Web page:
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Int J Med Sci 2018; 15(13):1530-1536. doi:10.7150/ijms.28470

Research Paper

Effect of mistletoe on endometrial stromal cell survival and vascular endothelial growth factor expression in patients with endometriosis

Jeong Min Moon1*, Youn-Jee Chung2*, Boah Chae2, Hee Jin Kang2, Hyun Hee Cho2, Jang Heub Kim2, Mee-Ran Kim2 Corresponding address

1. Bom Women's cinic
2. Department of Obstetrics and Gynecology, College of Medicine, The Catholic University of Korea, Seoul, Republic of Korea
* Jeong Min Moon and Youn-Jee Chung contributed equally to this work.

This is an open access article distributed under the terms of the Creative Commons Attribution (CC BY-NC) license (https://creativecommons.org/licenses/by-nc/4.0/). See http://ivyspring.com/terms for full terms and conditions.
How to cite this article:
Moon JM, Chung YJ, Chae B, Kang HJ, Cho HH, Kim JH, Kim MR. Effect of mistletoe on endometrial stromal cell survival and vascular endothelial growth factor expression in patients with endometriosis. Int J Med Sci 2018; 15(13):1530-1536. doi:10.7150/ijms.28470. Available from http://www.medsci.org/v15p1530.htm

Abstract

Research Question: To evaluate the effect of mistletoe on the cell viability of patients with endometriosis, the expression levels of vascular endothelial growth factor (VEGF) were measured, and the change in the expression level of VEGF following mistletoe treatment was recorded.

Design: Forty reproductive-aged women with endometriosis (stage I/II [group 1, n=20], and stage III/IV [group 2, n=20]) were prospectively enrolled. Twenty women who underwent gynaecologic operations for benign conditions were selected as the control group. Both eutopic and ectopic endometrial tissues were obtained from the endometriosis patients. The endometrial tissues were cultured and the stromal cells were separated. The cells were cultured for 24 hours with peritoneal fluid from patients and controls with and without mistletoe supplementation (200 ng/mL), respectively. The MTT assay was used to assess cell viability, and VEGF expression was analysed by Western blotting and ELISA.

Results: Using peritoneal fluid from endometriosis patients treated with mistletoe, we found that both eutopic and ectopic endometrial stromal cell viability increased after treatment with peritoneal fluid from patients with early-stage (I and II) endometriosis. After mistletoe treatment, the cell viability was decreased, in both eutopic and ectopic endometrial stromal cells in all stages of endometriosis. These findings were verified consistently by evaluating the expression and concentration of VEGF, a marker of angiogenesis.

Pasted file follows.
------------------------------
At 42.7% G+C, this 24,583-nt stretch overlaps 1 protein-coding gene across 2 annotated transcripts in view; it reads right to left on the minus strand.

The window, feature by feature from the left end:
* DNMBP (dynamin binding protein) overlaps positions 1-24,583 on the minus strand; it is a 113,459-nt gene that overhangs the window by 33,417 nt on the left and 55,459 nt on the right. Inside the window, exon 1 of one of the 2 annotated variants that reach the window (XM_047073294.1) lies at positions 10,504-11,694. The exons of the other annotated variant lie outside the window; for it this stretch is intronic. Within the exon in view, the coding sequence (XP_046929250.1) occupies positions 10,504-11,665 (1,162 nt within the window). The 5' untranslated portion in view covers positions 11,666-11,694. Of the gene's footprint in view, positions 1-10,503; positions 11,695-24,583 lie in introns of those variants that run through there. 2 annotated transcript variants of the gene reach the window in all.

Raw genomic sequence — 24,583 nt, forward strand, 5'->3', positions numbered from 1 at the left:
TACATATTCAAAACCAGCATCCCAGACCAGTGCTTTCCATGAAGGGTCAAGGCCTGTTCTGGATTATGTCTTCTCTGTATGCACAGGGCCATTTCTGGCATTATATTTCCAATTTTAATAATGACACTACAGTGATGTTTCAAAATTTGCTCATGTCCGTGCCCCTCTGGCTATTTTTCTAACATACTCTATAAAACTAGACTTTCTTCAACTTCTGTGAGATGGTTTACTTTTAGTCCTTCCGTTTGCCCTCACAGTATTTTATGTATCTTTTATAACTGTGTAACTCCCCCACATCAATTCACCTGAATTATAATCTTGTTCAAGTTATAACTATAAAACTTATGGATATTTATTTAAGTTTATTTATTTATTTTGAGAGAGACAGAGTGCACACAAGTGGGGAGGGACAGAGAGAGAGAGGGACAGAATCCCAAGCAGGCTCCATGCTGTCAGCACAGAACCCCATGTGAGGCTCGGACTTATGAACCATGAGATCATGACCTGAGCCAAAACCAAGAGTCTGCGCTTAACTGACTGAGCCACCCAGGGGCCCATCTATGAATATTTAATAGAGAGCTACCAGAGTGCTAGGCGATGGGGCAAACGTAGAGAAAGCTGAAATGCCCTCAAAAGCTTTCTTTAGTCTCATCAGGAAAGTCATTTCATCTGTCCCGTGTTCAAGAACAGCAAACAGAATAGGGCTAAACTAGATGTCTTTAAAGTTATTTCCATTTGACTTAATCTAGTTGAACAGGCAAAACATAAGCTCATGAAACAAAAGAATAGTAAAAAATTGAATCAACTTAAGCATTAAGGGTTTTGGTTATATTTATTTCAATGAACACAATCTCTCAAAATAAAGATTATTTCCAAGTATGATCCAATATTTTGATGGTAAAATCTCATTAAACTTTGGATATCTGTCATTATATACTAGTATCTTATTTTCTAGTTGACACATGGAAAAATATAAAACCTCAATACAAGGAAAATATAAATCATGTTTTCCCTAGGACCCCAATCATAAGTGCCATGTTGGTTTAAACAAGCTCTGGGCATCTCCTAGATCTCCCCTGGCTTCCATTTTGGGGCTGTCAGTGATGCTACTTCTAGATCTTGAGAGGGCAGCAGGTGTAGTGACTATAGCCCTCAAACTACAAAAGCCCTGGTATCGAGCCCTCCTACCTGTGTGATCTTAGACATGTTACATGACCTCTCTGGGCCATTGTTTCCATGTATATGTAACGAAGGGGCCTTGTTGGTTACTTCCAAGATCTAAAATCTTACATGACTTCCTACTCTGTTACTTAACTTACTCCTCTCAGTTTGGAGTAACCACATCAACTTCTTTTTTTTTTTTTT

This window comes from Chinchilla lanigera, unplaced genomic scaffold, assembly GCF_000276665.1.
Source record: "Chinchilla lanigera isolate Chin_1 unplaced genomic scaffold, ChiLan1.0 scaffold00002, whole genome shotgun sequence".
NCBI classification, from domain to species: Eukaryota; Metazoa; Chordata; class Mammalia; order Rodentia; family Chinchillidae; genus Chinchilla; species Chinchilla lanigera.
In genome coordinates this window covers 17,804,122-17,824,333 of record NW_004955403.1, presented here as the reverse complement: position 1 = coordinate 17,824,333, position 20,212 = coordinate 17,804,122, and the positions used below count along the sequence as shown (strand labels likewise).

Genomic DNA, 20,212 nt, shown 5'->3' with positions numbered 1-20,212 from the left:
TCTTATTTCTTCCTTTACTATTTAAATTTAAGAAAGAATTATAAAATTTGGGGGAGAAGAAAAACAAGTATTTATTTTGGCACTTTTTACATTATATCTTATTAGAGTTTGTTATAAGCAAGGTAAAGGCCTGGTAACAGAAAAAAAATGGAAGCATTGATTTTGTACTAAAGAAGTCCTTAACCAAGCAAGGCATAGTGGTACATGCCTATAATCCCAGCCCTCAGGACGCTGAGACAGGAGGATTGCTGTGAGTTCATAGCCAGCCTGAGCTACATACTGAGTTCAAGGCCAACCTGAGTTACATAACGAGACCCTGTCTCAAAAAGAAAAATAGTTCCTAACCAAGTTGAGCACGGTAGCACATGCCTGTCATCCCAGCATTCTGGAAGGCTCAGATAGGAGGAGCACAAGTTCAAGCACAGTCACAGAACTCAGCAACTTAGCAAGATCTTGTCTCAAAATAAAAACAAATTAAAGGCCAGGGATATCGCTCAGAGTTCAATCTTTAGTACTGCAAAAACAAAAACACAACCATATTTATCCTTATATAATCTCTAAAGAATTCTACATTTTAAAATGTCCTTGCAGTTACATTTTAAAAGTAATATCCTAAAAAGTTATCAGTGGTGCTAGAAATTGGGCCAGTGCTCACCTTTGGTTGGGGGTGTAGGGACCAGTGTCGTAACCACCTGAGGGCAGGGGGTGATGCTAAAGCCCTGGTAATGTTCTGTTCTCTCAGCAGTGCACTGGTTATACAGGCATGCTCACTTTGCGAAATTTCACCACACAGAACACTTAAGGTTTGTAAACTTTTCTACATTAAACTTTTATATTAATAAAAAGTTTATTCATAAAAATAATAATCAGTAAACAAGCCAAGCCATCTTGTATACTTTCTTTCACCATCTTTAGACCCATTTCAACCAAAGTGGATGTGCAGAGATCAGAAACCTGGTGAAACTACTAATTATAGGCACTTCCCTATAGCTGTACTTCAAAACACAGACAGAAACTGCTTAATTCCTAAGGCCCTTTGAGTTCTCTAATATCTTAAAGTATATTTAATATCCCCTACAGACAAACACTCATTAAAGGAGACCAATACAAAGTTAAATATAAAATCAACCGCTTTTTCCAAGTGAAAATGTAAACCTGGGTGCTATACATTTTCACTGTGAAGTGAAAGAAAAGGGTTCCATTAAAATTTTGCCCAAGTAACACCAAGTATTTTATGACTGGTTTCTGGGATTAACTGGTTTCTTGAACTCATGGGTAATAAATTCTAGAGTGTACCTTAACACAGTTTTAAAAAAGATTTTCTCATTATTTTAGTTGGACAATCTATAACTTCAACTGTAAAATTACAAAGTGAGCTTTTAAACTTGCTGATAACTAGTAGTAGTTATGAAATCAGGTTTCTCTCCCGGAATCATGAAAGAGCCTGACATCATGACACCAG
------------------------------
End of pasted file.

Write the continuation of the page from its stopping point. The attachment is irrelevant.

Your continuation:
Conclusions: The present study showed that mistletoe can reduce the cell viability of endometrial stromal cells and the peritoneal fluid-induced elevation of VEGF in eutopic and ectopic endometrial stromal cells obtained from endometriosis patients, especially in the early stage. Mistletoe might have anti-angiogenic activity on endometrial stromal cells and thus is a potential candidate for the treatment of endometriosis.

Keywords: endometriosis, endometrial stromal cell, mistletoe, vascular endothelial growth factor

Introduction

Endometriosis, which is defined as the ectopic presence of endometrial glandular and stromal cells outside of the uterine cavity is one of the common benign gynaecologic disorders [1]. Endometriosis is often associated with chronic pelvic pain, dysmenorrhea, dyspareunia, and infertility. Endometriosis occurs in 10% of reproductive-age women, whereas the prevalence of endometriosis in women with chronic pelvic pain or infertility ranges from 20% to 90% [2]. Although the pathophysiology underlying endometriosis is not fully understood, the most accepted hypothesis is that endometrial cells pass through retrograde menstrual flow and implant in the abdominal cavity. On the basis of this hypothesis, it is thought that immunologic and biological factors influence the incidence of endometriosis. Retrograde menstrual flow is a common phenomenon in most women; however, there are several conditions that must be met to develop endometriosis. First, the endometrial cells in the abdominal cavity cannot be cleared or absorbed by immunological reactions. Second, the cells must evade apoptosis. Third, the cells must attach to the ectopic tissues of the peritoneal cavity, invade the interstitium, and be supplied by angiogenesis. Recently, the substances requisite for such conditions have been studied intensively, such as adhesion molecules, proteinases, growth factors, and angiogenic factors, and the expressions and activities of the substances have been compared [3-6]. To meet these conditions, peritoneal environment which is different from that in healthy women will be needed. Excessive cell proliferation and inadequate apoptosis have been considered two of the most abnormal features of endometriotic cells [7]. Increasing cell proliferation could result from inadequately activated ERK signaling in endometriotic tissues [8, 9]. Apoptosis, the process of programmed cell death, is precisely controlled for maintaining tissue homeostasis and removing senescent cells during the menstrual cycle from the human endometrium. It has been reported that changed apoptotic activity of endometriotic cells is related to the up-regulation of antiapoptotic factors. [10]. Some investigators suggested that endometriosis patients have a different peritoneum compared to healthy controls, which may help to attribute a pro-inflammatory environment, promoting the occurrence of endometriosis. In a study about molecular factors affecting endometriosis, various kinds of molecules such as IL-1ß, VEGF and IL-6 were related to the development and progression of endometriosis [11].